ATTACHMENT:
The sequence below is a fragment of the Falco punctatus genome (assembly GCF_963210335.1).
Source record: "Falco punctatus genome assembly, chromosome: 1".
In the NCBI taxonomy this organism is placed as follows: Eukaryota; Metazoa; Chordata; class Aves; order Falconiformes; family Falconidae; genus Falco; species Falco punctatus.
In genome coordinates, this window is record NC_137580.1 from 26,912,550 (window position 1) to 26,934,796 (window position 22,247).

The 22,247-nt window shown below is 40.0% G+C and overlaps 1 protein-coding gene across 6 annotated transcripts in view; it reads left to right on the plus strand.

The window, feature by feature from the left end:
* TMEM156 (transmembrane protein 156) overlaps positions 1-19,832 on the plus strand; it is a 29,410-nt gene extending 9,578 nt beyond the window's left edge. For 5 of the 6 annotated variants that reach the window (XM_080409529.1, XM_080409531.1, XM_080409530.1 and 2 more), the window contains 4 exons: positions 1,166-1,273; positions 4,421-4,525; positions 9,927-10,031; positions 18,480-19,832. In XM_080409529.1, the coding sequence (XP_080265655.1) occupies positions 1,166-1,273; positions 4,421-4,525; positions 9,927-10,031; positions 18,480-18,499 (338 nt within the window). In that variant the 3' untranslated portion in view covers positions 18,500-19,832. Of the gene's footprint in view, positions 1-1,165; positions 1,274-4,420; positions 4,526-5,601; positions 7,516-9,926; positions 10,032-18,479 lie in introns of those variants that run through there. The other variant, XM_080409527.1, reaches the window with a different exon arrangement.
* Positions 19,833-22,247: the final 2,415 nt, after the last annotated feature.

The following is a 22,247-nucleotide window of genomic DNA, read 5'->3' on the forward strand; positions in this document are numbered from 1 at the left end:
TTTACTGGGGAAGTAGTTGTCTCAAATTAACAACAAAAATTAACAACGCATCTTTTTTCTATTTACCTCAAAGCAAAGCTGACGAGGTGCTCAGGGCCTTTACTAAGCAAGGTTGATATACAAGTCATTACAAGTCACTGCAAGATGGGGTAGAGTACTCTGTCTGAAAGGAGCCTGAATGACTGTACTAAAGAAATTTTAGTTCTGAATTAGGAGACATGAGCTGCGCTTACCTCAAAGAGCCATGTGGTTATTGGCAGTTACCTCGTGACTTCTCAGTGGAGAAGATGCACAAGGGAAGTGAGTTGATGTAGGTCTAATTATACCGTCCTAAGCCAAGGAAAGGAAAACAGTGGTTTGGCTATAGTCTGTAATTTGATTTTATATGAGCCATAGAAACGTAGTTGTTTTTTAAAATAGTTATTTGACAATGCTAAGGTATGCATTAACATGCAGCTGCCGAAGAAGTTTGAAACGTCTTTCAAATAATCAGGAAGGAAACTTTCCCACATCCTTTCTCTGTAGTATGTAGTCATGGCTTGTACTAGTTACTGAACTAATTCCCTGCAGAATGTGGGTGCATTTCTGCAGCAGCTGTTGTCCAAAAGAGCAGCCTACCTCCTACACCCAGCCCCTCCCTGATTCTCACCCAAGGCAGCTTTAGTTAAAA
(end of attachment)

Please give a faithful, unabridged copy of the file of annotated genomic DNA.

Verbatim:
The sequence below is a fragment of the Falco punctatus genome (assembly GCF_963210335.1).
Source record: "Falco punctatus genome assembly, chromosome: 1".
In the NCBI taxonomy this organism is placed as follows: Eukaryota; Metazoa; Chordata; class Aves; order Falconiformes; family Falconidae; genus Falco; species Falco punctatus.
In genome coordinates, this window is record NC_137580.1 from 26,912,550 (window position 1) to 26,934,796 (window position 22,247).

The 22,247-nt window shown below is 40.0% G+C and overlaps 1 protein-coding gene across 6 annotated transcripts in view; it reads left to right on the plus strand.

The window, feature by feature from the left end:
* TMEM156 (transmembrane protein 156) overlaps positions 1-19,832 on the plus strand; it is a 29,410-nt gene extending 9,578 nt beyond the window's left edge. For 5 of the 6 annotated variants that reach the window (XM_080409529.1, XM_080409531.1, XM_080409530.1 and 2 more), the window contains 4 exons: positions 1,166-1,273; positions 4,421-4,525; positions 9,927-10,031; positions 18,480-19,832. In XM_080409529.1, the coding sequence (XP_080265655.1) occupies positions 1,166-1,273; positions 4,421-4,525; positions 9,927-10,031; positions 18,480-18,499 (338 nt within the window). In that variant the 3' untranslated portion in view covers positions 18,500-19,832. Of the gene's footprint in view, positions 1-1,165; positions 1,274-4,420; positions 4,526-5,601; positions 7,516-9,926; positions 10,032-18,479 lie in introns of those variants that run through there. The other variant, XM_080409527.1, reaches the window with a different exon arrangement.
* Positions 19,833-22,247: the final 2,415 nt, after the last annotated feature.

The following is a 22,247-nucleotide window of genomic DNA, read 5'->3' on the forward strand; positions in this document are numbered from 1 at the left end:
TTTACTGGGGAAGTAGTTGTCTCAAATTAACAACAAAAATTAACAACGCATCTTTTTTCTATTTACCTCAAAGCAAAGCTGACGAGGTGCTCAGGGCCTTTACTAAGCAAGGTTGATATACAAGTCATTACAAGTCACTGCAAGATGGGGTAGAGTACTCTGTCTGAAAGGAGCCTGAATGACTGTACTAAAGAAATTTTAGTTCTGAATTAGGAGACATGAGCTGCGCTTACCTCAAAGAGCCATGTGGTTATTGGCAGTTACCTCGTGACTTCTCAGTGGAGAAGATGCACAAGGGAAGTGAGTTGATGTAGGTCTAATTATACCGTCCTAAGCCAAGGAAAGGAAAACAGTGGTTTGGCTATAGTCTGTAATTTGATTTTATATGAGCCATAGAAACGTAGTTGTTTTTTAAAATAGTTATTTGACAATGCTAAGGTATGCATTAACATGCAGCTGCCGAAGAAGTTTGAAACGTCTTTCAAATAATCAGGAAGGAAACTTTCCCACATCCTTTCTCTGTAGTATGTAGTCATGGCTTGTACTAGTTACTGAACTAATTCCCTGCAGAATGTGGGTGCATTTCTGCAGCAGCTGTTGTCCAAAAGAGCAGCCTACCTCCTACACCCAGCCCCTCCCTGATTCTCACCCAAGGCAGCTTTAGTTAAAA